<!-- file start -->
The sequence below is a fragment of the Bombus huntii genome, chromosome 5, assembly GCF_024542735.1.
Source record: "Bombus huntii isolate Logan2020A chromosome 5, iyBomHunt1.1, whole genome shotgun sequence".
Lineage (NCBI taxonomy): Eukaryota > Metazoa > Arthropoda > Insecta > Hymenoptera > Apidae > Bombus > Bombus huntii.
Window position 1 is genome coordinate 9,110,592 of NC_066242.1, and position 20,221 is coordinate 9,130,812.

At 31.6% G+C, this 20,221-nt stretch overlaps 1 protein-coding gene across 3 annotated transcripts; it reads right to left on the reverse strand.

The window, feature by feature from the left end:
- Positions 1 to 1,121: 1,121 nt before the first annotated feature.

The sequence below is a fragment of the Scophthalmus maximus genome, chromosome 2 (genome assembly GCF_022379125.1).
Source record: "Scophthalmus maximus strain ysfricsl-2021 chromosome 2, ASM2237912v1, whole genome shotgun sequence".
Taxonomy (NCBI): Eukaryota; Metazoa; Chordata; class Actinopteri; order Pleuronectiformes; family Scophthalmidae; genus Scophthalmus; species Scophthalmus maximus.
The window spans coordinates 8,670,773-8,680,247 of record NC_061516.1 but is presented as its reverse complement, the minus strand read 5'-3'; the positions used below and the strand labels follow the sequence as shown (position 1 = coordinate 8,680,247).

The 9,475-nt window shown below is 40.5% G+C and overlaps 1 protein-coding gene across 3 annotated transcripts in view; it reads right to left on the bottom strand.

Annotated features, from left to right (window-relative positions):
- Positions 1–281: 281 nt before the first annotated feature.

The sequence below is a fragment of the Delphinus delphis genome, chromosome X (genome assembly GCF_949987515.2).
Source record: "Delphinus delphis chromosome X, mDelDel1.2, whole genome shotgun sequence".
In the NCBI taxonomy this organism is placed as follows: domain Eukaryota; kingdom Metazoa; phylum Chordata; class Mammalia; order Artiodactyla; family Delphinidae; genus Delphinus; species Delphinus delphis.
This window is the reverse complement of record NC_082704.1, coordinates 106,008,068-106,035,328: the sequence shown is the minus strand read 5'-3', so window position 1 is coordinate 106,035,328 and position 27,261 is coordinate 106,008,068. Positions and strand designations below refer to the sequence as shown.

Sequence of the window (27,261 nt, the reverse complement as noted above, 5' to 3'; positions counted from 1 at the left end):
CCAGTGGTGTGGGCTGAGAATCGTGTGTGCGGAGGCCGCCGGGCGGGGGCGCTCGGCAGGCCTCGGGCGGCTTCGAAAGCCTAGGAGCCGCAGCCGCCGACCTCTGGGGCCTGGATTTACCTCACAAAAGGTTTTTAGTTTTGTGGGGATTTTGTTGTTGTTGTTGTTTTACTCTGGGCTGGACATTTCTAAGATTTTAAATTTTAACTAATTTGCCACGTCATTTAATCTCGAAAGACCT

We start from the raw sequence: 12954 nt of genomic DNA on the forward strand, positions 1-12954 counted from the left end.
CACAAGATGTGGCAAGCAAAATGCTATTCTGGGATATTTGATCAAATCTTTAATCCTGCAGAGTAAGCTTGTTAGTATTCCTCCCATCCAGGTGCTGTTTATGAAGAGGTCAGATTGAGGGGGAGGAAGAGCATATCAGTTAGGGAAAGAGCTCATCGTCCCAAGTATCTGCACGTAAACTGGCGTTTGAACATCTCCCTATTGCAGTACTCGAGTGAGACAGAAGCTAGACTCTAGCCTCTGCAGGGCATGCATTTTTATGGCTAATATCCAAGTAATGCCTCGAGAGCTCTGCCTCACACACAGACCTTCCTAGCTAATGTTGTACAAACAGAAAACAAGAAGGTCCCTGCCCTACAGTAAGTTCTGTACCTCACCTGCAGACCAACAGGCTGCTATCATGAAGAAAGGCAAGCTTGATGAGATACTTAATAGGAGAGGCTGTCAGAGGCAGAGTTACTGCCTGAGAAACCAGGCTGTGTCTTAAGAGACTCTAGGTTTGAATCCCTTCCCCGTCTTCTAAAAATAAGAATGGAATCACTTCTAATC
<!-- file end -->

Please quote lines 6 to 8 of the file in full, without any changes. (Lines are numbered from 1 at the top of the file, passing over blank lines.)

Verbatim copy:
The window, feature by feature from the left end:
- Positions 1 to 1,121: 1,121 nt before the first annotated feature.

The sequence below is a fragment of the Scophthalmus maximus genome, chromosome 2 (genome assembly GCF_022379125.1).